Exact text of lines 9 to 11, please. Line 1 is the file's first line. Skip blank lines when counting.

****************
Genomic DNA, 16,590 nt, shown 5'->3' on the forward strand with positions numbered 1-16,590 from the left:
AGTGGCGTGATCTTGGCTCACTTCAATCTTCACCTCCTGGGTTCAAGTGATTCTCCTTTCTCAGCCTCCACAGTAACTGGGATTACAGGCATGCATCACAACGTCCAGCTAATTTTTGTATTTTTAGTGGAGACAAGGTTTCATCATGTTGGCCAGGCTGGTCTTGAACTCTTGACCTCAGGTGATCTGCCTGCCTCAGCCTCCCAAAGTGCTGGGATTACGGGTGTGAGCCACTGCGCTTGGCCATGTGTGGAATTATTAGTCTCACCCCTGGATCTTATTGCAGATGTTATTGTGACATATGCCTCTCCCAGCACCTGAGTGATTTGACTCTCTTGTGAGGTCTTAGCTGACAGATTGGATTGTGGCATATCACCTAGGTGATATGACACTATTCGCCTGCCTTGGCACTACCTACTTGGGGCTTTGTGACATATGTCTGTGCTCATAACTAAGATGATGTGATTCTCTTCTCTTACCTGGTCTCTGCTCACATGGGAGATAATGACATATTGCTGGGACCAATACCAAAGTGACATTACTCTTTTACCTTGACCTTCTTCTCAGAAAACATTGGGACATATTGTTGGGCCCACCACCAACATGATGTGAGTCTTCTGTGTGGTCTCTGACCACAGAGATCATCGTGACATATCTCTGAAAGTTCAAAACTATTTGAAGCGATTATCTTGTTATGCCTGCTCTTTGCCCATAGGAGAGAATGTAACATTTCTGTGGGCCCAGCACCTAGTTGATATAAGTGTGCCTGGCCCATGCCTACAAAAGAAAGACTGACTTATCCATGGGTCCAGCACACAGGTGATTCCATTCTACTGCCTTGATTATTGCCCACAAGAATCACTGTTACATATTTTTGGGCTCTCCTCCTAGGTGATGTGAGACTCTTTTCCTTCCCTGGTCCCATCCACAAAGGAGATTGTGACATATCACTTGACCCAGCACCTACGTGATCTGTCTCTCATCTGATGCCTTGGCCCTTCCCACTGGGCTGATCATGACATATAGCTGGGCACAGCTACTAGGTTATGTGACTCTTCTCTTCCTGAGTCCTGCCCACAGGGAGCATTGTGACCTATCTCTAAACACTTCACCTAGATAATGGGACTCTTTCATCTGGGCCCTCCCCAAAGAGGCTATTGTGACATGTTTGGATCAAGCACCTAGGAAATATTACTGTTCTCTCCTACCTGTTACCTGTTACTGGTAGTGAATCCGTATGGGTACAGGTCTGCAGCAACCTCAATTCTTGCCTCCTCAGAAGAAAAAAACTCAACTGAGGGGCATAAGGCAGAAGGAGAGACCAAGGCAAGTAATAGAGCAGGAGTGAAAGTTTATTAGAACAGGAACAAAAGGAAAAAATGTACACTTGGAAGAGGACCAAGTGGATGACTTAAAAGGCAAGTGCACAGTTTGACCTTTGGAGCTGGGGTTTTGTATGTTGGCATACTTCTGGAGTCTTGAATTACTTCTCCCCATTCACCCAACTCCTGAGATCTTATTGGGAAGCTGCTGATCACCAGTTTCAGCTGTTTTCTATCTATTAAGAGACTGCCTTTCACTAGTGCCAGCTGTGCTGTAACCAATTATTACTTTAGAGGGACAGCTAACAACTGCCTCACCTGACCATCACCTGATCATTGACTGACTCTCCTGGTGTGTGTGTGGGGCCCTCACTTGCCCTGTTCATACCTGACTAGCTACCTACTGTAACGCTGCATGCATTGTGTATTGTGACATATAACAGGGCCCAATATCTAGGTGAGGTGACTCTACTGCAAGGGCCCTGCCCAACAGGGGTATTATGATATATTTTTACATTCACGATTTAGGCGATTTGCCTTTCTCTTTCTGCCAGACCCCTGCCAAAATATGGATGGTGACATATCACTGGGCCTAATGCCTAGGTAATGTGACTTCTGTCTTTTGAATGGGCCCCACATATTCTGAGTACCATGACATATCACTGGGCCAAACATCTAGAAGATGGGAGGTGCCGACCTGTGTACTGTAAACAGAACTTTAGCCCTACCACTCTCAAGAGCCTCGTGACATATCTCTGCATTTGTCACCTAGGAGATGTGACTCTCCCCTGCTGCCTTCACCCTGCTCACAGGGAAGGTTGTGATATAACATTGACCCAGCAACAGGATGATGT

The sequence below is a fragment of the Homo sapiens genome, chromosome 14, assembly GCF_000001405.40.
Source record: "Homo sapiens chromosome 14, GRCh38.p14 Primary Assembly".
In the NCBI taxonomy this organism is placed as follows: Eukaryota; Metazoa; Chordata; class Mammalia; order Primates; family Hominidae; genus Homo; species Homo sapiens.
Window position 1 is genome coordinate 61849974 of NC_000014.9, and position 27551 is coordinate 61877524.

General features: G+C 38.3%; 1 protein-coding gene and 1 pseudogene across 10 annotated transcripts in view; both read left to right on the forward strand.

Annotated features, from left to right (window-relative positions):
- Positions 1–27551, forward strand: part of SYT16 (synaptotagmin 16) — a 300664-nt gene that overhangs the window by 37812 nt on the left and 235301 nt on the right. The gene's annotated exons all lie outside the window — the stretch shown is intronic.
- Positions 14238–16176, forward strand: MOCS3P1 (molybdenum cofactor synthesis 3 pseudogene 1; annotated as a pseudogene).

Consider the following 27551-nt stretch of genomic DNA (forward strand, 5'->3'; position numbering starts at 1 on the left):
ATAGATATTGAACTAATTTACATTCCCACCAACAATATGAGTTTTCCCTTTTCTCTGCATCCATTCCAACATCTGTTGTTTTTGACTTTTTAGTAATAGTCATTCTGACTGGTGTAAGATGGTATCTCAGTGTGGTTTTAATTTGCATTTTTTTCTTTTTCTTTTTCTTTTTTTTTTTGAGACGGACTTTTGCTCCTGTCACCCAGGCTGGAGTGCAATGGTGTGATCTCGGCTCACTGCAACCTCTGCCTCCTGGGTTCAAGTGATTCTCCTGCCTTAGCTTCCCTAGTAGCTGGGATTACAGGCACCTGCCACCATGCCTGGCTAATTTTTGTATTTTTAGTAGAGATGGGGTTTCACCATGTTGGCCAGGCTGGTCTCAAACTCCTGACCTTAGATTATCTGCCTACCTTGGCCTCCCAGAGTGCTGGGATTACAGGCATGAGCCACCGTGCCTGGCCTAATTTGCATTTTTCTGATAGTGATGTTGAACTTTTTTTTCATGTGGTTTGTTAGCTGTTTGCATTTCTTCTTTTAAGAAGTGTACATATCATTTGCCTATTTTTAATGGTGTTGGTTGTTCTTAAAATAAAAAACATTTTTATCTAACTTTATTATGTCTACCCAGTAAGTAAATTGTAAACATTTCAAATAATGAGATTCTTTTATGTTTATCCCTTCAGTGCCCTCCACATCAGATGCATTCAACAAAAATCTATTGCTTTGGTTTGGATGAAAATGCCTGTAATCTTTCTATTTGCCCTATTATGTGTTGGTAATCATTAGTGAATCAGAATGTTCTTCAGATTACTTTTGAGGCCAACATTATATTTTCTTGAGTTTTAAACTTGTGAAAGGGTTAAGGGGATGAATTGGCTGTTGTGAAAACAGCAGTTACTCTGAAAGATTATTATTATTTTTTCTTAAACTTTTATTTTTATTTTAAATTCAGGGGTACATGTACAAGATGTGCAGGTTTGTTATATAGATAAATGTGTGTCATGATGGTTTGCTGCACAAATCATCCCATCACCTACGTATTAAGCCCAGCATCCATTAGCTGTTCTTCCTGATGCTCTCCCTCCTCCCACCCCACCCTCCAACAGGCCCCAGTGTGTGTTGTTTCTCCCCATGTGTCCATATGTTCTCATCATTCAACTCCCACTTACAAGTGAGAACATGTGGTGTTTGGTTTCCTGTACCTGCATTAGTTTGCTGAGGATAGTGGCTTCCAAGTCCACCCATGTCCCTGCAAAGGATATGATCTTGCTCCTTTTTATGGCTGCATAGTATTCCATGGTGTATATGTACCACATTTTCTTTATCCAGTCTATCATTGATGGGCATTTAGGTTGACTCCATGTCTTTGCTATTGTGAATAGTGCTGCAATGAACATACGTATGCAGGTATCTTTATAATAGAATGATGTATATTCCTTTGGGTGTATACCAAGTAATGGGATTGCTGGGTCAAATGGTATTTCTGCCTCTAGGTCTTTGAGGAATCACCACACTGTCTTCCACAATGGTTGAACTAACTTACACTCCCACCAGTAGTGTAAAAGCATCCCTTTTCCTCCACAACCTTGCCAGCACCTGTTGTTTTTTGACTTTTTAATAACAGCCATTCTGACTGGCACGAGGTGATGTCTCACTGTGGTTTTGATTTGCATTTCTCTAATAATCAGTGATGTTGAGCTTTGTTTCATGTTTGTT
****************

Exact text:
- Positions 1–27551, forward strand: part of SYT16 (synaptotagmin 16) — a 300664-nt gene that overhangs the window by 37812 nt on the left and 235301 nt on the right. The gene's annotated exons all lie outside the window — the stretch shown is intronic.
- Positions 14238–16176, forward strand: MOCS3P1 (molybdenum cofactor synthesis 3 pseudogene 1; annotated as a pseudogene).

Consider the following 27551-nt stretch of genomic DNA (forward strand, 5'->3'; position numbering starts at 1 on the left):